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1.  Pint lincRNA connects the p53 pathway with epigenetic silencing by the Polycomb repressive complex 2 
Genome Biology  2013;14(9):R104.
Background
The p53 transcription factor is located at the core of a complex wiring of signaling pathways that are critical for the preservation of cellular homeostasis. Only recently it has become clear that p53 regulates the expression of several long intergenic noncoding RNAs (lincRNAs). However, relatively little is known about the role that lincRNAs play in this pathway.
Results
Here we characterize a lincRNA named Pint (p53 induced noncoding transcript). We show that Pint is a ubiquitously expressed lincRNA that is finely regulated by p53. In mouse cells, Pint promotes cell proliferation and survival by regulating the expression of genes of the TGF-β, MAPK and p53 pathways. Pint is a nuclear lincRNA that directly interacts with the Polycomb repressive complex 2 (PRC2), and is required for PRC2 targeting of specific genes for H3K27 tri-methylation and repression. Furthermore, Pint functional activity is highly dependent on PRC2 expression. We have also identified Pint human ortholog (PINT), which presents suggestive analogies with the murine lincRNA. PINT is similarly regulated by p53, and its expression significantly correlates with the same cellular pathways as the mouse ortholog, including the p53 pathway. Interestingly, PINT is downregulated in colon primary tumors, while its overexpression inhibits the proliferation of tumor cells, suggesting a possible role as tumor suppressor.
Conclusions
Our results reveal a p53 autoregulatory negative mechanism where a lincRNA connects p53 activation with epigenetic silencing by PRC2. Additionally, we show analogies and differences between the murine and human orthologs, identifying a novel tumor suppressor candidate lincRNA.
doi:10.1186/gb-2013-14-9-r104
PMCID: PMC4053822  PMID: 24070194
lincRNA; non-coding RNA; p53; gene regulation; Polycomb repressive complex 2
2.  MiR-SNPs as Markers of Toxicity and Clinical Outcome in Hodgkin Lymphoma Patients 
PLoS ONE  2013;8(5):e64716.
Background
In recent years, microRNA (miRNA) pathways have emerged as a crucial system for the regulation of tumorogenesis. miR-SNPs are a novel class of single nucleotide polymorphisms that can affect miRNA pathways.
Design and Methods
We analyzed eight miR-SNPs by allelic discrimination in 141 patients with Hodgkin lymphoma and correlated the results with treatment-related toxicity, response, disease-free survival (DFS) and overall survival (OS).
Results
The KRT81 (rs3660) GG genotype was associated with an increased risk of neurological toxicity (P = 0.016), while patients with XPO5 (rs11077) AA or CC genotypes had a higher rate of bleomycin-associated pulmonary toxicity (P = 0.048). Both miR-SNPs emerged as independent factors in the multivariate analysis. The XPO5 AA and CC genotypes were also associated with a lower response rate (P = 0.036). XPO5 (P = 0.039) and TRBP (rs784567) (P = 0.022) genotypes emerged as prognostic markers for DFS, and XPO5 was also associated with OS (P = 0.033). In the multivariate analysis, only XPO5 emerged as an independent prognostic factor for DFS (HR: 2.622; 95%CI 1.039–6.620; P = 0.041). Given the influence of XPO5 and TRBP as individual markers, we then investigated the combined effect of these miR-SNPs. Patients with both the XPO5 AA/CC and TRBP TT/TC genotypes had the shortest DFS (P = 0.008) and OS (P = 0.008).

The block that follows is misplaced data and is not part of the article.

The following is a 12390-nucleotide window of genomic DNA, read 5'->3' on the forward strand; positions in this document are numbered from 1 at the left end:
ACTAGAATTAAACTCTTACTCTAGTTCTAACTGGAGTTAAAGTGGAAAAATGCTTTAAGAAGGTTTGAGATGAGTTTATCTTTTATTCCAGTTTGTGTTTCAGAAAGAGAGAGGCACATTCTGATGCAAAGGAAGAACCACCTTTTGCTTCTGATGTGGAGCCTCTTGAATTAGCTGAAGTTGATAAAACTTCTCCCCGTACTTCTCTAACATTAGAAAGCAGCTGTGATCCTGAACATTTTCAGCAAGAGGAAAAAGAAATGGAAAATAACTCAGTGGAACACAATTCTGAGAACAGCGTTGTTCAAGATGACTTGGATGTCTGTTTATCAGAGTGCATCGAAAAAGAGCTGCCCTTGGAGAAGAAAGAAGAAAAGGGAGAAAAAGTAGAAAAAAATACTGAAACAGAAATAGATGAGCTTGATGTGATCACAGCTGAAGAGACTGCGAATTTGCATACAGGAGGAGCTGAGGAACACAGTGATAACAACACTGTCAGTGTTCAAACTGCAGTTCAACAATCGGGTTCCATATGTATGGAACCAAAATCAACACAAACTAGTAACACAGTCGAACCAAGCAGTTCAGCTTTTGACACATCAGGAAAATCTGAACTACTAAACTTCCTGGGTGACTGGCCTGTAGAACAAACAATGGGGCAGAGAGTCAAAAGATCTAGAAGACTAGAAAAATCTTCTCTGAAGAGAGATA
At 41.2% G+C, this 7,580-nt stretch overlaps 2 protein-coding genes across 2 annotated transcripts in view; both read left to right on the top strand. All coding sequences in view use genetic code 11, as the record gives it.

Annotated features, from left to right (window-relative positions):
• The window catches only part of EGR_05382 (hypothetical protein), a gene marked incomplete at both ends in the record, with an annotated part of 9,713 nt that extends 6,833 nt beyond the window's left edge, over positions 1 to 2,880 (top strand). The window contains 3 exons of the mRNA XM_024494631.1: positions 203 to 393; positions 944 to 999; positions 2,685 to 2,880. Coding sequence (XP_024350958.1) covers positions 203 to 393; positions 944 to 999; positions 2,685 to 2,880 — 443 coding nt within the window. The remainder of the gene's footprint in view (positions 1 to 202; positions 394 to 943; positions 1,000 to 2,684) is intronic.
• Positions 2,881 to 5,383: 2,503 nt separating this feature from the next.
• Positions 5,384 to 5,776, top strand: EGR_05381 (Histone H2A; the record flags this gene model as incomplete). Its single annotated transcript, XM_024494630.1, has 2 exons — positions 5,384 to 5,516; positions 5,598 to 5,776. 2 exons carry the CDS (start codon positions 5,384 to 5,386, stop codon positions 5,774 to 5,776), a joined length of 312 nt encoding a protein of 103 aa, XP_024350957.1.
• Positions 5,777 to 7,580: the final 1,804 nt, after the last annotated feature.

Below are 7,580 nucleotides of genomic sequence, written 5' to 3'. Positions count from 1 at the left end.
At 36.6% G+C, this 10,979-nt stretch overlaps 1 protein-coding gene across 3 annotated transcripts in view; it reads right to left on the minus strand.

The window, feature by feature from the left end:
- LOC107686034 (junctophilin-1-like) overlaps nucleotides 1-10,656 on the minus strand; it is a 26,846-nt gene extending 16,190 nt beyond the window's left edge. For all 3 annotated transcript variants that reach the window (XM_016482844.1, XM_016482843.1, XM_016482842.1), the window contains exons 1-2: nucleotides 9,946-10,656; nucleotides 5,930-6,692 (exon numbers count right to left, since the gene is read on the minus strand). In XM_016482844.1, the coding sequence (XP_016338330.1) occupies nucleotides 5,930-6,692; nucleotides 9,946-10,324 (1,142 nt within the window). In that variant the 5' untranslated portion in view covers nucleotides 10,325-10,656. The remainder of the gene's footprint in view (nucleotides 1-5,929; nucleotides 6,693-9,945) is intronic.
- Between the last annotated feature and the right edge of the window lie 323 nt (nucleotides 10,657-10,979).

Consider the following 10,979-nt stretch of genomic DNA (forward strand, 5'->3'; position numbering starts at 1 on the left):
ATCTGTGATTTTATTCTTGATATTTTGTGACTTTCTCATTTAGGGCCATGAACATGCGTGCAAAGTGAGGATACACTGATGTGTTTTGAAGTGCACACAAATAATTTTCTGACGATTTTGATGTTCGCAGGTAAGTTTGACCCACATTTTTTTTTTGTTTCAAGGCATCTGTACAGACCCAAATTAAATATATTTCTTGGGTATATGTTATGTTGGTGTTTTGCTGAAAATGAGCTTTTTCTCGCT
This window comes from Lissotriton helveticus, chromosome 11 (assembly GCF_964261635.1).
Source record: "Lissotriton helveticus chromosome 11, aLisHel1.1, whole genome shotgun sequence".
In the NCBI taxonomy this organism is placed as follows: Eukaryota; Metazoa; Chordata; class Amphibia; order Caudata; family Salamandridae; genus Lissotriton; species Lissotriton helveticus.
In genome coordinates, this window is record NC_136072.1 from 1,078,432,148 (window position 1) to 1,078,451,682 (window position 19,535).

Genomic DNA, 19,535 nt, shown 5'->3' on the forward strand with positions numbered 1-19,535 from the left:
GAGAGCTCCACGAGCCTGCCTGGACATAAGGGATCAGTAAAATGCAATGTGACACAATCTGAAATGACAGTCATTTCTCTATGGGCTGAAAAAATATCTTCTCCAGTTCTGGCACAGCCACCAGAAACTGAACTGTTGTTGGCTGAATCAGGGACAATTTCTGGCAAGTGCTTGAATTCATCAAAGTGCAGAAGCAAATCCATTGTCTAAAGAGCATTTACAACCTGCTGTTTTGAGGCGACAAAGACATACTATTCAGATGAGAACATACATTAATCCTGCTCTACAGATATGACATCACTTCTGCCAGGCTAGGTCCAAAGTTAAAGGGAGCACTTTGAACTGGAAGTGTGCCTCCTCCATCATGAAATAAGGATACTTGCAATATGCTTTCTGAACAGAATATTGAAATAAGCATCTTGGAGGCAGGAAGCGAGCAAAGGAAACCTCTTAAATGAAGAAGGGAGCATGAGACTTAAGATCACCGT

Conclusion
miR-SNPs can add useful prognostic information on treatment-related toxicity and clinical outcome in Hodgkin lymphoma and can be used to identify patients likely to be chemoresistant or to relapse.
doi:10.1371/journal.pone.0064716
PMCID: PMC3660374  PMID: 23705004
3.  MicroRNAs in Human Embryonic and Cancer Stem Cells 
Yonsei Medical Journal  2010;51(5):622-632.
MicroRNAs (miRNAs) are small non-coding RNAs that regulate messenger RNAs at the post-transcriptional level. They play an important role in the control of cell physiological functions, and their alterations have been related to cancer, where they can function as oncogenes or tumor suppressor genes. Recently, they have emerged as key regulators of "stemness", collaborating in the maintenance of pluripotency, control of self-renewal, and differen-tiation of stem cells. The miRNA pathway has been shown to be crucial in embryonic development and in embryonic stem (ES) cells, as shown by Dicer knockout analysis. Specific patterns of miRNAs have been reported to be expressed only in ES cells and in early phases of embryonic development. Moreover, many cancers present small populations of cells with stem cell characteristics, called cancer stem cells (CSCs). CSCs are responsible for relapse and treatment failure in many cancer patients, and the comparative analysis of expression patterns between ES cells and tumors can lead to the identification of a miRNA signature to define CSCs. Most of the key miRNAs identified to date in ES cells have been shown to play a role in tumor diagnosis or prognosis, and may well prove to be essential in cancer therapy in the foreseeable future.
doi:10.3349/ymj.2010.51.5.622
PMCID: PMC2908867  PMID: 20635434
miRNA; microRNA; embryonic stem cell; cancer stem cell

Results 1-3 (3)